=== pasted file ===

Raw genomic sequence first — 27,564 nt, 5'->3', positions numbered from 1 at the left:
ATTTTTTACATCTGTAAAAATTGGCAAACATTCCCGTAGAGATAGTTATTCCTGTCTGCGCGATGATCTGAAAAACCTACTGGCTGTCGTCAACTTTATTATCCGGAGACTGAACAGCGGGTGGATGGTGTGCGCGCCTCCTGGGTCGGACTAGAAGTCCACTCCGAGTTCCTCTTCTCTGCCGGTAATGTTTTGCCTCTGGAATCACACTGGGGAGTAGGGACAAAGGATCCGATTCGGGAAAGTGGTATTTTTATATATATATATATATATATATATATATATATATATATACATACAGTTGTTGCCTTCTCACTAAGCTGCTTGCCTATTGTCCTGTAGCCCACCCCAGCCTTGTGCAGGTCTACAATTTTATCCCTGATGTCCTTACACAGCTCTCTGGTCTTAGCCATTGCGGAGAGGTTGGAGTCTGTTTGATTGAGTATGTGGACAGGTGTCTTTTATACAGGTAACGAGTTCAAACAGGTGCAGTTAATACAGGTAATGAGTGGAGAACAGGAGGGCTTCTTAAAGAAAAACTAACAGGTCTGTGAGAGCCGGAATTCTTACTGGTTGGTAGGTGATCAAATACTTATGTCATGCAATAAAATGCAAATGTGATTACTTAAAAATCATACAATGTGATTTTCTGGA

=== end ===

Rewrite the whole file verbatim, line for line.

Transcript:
Raw genomic sequence first — 27,564 nt, 5'->3', positions numbered from 1 at the left:
ATTTTTTACATCTGTAAAAATTGGCAAACATTCCCGTAGAGATAGTTATTCCTGTCTGCGCGATGATCTGAAAAACCTACTGGCTGTCGTCAACTTTATTATCCGGAGACTGAACAGCGGGTGGATGGTGTGCGCGCCTCCTGGGTCGGACTAGAAGTCCACTCCGAGTTCCTCTTCTCTGCCGGTAATGTTTTGCCTCTGGAATCACACTGGGGAGTAGGGACAAAGGATCCGATTCGGGAAAGTGGTATTTTTATATATATATATATATATATATATATATATATATATATACATACAGTTGTTGCCTTCTCACTAAGCTGCTTGCCTATTGTCCTGTAGCCCACCCCAGCCTTGTGCAGGTCTACAATTTTATCCCTGATGTCCTTACACAGCTCTCTGGTCTTAGCCATTGCGGAGAGGTTGGAGTCTGTTTGATTGAGTATGTGGACAGGTGTCTTTTATACAGGTAACGAGTTCAAACAGGTGCAGTTAATACAGGTAATGAGTGGAGAACAGGAGGGCTTCTTAAAGAAAAACTAACAGGTCTGTGAGAGCCGGAATTCTTACTGGTTGGTAGGTGATCAAATACTTATGTCATGCAATAAAATGCAAATGTGATTACTTAAAAATCATACAATGTGATTTTCTGGA